Our education team are at it again, finding all sorts of treasures along the coast. This one hails from the Corio Bay but is also an important component of the complex marine ecosystem. Environmental Education Leader Hilary Bouma explains:
Seagrass helps bind the sea bed of bays and estuaries and help make up habitats and food sources for some of our favourite marine wildlife.
They are perfect place for seahorses, worms, crabs and more to live in and act a bit like a nursery for baby fish such as King George Whiting.
Seagrass are true plants and unlike sea weeds and algae, seagrasses have leaves, roots and viens, and produce flowers and seeds.
As the seagrass leaves decompose, they wash ashore and dry out where the wind then starts to blow them around. This is how these amazing fibrous ball form on beaches and inlets.
Seagrasses are particularly threatened by agriculture, human disturbance and in some areas, harvesting for mats.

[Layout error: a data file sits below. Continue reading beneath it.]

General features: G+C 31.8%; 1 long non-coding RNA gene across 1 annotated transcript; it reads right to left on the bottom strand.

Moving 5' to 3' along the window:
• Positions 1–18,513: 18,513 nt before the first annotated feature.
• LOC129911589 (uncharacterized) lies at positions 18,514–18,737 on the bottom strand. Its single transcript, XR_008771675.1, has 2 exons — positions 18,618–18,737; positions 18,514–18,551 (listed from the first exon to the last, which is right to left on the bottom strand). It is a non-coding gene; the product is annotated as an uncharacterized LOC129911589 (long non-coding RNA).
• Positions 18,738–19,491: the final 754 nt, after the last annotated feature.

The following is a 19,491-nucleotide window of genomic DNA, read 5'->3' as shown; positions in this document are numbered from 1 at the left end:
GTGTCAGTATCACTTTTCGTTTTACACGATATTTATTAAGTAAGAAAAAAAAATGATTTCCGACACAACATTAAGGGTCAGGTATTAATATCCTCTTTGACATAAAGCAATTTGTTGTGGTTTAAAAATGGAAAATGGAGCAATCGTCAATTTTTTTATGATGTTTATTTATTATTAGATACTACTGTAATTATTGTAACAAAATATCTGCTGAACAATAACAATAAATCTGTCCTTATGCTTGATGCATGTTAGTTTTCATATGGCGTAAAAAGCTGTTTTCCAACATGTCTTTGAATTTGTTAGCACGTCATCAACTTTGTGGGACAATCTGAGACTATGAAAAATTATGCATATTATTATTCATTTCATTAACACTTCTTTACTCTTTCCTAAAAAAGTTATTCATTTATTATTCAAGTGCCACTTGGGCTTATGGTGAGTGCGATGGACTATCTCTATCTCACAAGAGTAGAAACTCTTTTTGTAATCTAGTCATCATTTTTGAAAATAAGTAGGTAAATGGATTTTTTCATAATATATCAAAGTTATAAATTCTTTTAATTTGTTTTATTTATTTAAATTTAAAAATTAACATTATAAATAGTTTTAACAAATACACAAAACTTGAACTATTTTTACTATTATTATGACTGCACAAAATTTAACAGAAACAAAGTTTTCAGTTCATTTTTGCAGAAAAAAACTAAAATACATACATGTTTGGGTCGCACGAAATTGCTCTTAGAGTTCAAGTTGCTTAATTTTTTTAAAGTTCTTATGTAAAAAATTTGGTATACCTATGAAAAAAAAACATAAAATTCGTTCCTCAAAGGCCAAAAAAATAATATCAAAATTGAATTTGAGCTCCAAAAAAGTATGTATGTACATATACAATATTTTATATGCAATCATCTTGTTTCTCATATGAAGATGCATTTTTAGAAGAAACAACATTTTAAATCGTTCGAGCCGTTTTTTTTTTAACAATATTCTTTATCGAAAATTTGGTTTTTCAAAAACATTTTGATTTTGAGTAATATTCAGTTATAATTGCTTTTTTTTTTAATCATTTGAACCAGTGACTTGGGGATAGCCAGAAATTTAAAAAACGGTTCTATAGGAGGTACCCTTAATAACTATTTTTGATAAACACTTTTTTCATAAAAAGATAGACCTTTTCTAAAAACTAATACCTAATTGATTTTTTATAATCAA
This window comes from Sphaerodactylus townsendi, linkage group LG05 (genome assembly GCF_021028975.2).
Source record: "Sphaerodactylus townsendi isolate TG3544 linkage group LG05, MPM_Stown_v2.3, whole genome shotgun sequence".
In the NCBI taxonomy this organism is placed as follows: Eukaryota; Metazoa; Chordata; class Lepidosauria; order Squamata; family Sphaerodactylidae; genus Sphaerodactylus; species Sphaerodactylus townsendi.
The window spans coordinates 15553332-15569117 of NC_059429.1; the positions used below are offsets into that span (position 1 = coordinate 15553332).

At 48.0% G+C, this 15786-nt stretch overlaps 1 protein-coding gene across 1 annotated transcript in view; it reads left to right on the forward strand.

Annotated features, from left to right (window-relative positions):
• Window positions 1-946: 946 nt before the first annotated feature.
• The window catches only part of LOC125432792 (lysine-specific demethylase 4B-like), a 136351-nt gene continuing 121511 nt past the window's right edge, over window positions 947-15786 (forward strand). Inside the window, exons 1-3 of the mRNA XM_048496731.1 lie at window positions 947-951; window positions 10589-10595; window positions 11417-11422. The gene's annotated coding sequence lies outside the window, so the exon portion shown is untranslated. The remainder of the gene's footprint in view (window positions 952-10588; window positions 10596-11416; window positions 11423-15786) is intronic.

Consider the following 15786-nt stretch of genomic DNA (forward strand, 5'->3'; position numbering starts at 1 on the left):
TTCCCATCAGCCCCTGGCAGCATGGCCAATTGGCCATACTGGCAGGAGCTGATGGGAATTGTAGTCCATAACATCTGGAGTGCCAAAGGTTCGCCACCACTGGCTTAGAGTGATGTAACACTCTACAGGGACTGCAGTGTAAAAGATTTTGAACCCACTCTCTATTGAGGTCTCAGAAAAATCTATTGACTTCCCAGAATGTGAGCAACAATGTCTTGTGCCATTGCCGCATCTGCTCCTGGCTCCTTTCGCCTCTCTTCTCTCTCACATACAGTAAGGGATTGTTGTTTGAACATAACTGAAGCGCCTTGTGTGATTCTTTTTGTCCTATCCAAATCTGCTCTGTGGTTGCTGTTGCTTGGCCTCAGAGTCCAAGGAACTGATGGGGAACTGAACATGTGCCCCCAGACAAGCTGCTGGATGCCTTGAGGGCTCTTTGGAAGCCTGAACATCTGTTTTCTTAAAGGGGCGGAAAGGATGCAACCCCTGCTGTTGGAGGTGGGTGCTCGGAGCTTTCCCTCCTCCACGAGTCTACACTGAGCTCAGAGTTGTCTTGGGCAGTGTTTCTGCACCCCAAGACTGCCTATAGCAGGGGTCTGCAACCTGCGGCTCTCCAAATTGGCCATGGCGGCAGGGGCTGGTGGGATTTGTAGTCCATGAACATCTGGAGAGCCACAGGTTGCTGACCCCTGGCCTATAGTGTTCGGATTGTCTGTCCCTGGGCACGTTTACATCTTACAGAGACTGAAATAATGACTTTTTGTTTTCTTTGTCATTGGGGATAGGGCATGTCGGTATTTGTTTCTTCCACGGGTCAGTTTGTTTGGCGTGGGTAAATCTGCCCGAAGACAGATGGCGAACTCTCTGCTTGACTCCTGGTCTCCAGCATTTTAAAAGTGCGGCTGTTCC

Hilary said it was common to find smaller seagrass balls along the coast, but this one was especially large due to the sheltered Corio Bay.
“I always find it a real treat when you go outside and explore nature and find something a little out of the ordinary.
“It’s hard not to share something that has such an important influence on our marine and looks this amazing too,” she said.
The Great Ocean Road Coast want everyone to love, protect and enjoy our beautiful coast as much as we do, so we offer schools, groups and individuals of all ages opportunities to learn more about the coast and coastal environments.
Our Environmental Education Leaders are passionate about the coastline and natural environment. Find out more about how you can join our FREE environmental education programs on our website.